Well, it sounds like you made it pretty simple, with the remote control and everything. Did you have to provide any training to the people and how did they take to it?
Benedetti: Yeah, we always provide training as part of our installations. That’s one of the key factors in having a successful installation is to make sure that the people that are actually using it are comfortable with it so we do take the time to train all of our customers. [Timestamp: 10:34]

Gracyalny: In this case, the system was set up very, very user friendly because I knew that going in ahead of time what they were looking for in simplicity before the design was even drafted. So when I trained them and showed them exactly what was involved in operating this system and how everything worked, literally within 45 minutes of beginning my training session, everybody there seemed to really have a grasp on it and I completely powered down the system and said to one gentlemen, “OK, it’s Sunday morning, everything’s off, what do you do?” And after 45 minutes of training, he went through everything, turned the system on, powered it on, had it up and running, had a preset on the screen and was ready for service in 5 minutes. [Timestamp: 11:28]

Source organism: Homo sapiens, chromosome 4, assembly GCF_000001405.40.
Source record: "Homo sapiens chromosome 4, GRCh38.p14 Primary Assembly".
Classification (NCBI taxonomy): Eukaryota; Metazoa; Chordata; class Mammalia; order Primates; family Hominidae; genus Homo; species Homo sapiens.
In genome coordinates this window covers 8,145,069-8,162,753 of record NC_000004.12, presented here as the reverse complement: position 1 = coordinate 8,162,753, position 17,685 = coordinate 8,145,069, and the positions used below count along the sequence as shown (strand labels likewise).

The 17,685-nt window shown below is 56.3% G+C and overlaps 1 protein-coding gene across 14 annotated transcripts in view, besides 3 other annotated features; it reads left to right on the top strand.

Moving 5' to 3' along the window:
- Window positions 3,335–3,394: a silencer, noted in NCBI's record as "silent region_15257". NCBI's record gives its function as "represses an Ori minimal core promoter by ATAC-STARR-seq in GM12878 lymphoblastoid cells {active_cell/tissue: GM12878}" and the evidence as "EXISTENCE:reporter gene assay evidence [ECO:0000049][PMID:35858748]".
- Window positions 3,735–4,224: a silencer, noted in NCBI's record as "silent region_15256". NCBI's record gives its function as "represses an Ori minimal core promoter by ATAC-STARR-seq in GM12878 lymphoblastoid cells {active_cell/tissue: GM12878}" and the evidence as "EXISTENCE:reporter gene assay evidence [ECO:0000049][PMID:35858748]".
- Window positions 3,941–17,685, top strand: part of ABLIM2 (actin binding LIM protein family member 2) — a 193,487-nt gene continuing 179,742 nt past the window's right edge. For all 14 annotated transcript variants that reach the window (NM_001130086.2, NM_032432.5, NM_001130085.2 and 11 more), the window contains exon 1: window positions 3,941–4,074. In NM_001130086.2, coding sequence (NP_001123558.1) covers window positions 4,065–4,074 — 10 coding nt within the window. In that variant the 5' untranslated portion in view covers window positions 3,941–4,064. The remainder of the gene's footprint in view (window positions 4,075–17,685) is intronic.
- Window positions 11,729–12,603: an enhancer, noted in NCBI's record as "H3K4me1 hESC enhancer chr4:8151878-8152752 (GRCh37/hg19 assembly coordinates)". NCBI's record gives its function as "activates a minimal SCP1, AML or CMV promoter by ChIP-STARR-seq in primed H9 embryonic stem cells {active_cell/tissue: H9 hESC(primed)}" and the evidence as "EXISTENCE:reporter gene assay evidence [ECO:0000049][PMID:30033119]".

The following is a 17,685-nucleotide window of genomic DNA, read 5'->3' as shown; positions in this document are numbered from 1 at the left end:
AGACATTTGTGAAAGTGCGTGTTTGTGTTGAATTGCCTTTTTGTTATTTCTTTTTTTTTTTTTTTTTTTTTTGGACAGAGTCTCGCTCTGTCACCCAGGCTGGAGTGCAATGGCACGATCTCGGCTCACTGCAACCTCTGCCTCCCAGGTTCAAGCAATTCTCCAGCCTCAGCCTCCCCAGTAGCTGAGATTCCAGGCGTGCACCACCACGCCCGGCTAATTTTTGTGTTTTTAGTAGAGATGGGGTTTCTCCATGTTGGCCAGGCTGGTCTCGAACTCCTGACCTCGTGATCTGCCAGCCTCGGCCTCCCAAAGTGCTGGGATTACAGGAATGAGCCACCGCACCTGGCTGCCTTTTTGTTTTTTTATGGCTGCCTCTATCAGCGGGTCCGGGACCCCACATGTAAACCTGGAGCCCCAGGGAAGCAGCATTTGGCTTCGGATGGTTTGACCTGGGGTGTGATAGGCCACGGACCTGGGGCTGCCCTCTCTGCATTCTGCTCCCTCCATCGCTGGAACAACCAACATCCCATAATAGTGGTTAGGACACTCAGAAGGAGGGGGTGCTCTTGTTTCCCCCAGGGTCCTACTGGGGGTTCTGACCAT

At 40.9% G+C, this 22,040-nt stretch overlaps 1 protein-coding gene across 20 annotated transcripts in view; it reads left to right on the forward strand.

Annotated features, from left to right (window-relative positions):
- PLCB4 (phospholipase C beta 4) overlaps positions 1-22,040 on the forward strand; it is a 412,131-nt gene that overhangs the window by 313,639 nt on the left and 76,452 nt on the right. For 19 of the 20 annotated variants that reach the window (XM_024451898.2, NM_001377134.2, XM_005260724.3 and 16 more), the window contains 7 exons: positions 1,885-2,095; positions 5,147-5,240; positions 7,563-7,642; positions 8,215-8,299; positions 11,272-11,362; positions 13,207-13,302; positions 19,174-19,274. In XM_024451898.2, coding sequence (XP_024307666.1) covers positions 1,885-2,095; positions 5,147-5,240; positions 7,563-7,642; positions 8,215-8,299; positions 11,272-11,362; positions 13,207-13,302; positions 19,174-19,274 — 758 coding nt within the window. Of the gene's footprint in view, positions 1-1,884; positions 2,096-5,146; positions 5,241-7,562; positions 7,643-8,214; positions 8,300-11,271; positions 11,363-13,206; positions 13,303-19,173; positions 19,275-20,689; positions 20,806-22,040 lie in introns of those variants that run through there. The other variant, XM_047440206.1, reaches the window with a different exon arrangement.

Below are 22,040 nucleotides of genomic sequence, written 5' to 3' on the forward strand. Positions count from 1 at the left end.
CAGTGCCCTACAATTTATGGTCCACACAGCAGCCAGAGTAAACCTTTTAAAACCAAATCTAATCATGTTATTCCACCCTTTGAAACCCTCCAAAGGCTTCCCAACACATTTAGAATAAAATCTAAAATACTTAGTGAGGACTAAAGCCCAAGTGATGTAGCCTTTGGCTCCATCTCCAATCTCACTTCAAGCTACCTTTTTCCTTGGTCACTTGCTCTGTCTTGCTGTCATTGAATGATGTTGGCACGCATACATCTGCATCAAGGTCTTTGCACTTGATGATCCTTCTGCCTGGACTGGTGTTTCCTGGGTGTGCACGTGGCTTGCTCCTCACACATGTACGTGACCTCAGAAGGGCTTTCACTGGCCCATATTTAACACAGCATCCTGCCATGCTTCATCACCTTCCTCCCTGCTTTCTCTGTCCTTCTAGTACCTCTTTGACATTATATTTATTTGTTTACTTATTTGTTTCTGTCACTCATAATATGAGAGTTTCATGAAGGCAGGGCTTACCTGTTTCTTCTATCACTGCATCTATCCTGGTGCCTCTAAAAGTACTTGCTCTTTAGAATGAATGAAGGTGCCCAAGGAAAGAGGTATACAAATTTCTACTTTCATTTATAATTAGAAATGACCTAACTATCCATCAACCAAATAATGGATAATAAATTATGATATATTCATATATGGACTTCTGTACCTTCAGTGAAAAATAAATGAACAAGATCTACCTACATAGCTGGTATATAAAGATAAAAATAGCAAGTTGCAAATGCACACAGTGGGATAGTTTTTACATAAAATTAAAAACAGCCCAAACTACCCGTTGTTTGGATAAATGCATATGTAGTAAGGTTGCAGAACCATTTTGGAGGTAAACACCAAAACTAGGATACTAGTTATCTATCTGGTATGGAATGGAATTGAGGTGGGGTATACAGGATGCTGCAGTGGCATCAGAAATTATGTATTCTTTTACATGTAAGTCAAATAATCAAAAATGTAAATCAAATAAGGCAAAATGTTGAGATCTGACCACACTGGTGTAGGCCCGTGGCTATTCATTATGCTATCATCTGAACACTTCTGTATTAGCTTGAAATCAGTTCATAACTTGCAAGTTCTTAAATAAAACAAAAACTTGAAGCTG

Well, that’s the way it should always work.

And if you’ve got your ducks lined up in a row right the first time, that’s the way it will usually come out. So what is their reaction been so far, from the congregation, the pastors, volunteers, everybody. Have you gotten a lot of feedback on the system?
Gracyalny: From what I’ve been hearing, they’re really enjoying it. It takes their whole worship service to a different dimension. They seem to really be enjoying it. There were a lot of the older congregation—which is very common—that might [have been] a little reluctant for the changes and stuff, but once they saw exactly what it added to their church as well as to the worship services, everybody pretty much got onboard with it and I think it’s a great success that they’re having down there. [Timestamp: 12:18]

Benedetti: We heard back from them, that they’re really thrilled with Graybow’s ability to facilitate and enhance Calvary, to be able to communicate with the congregation and really reach out to the community. We provided them with the new tools and technology that they needed to really have their message seen, heard, and retained. [Timestamp: 12:39]

Well, it’s great when you can put a system in like that and do it as quickly as you were able to do it and have it come out where they just walk in and do what they need to do. That’s always the theory, but sometimes it’s not always the practice. I congratulate you on your installation for the Calvary Lutheran Church and Wilmar, Minn. That’s Graybow Communications, John Gracyalny and Michael Benedetti. Thanks to you both for being here to give us the details.
Yeah, thanks for the opportunity again, Bennett.

Yup, thanks for having us.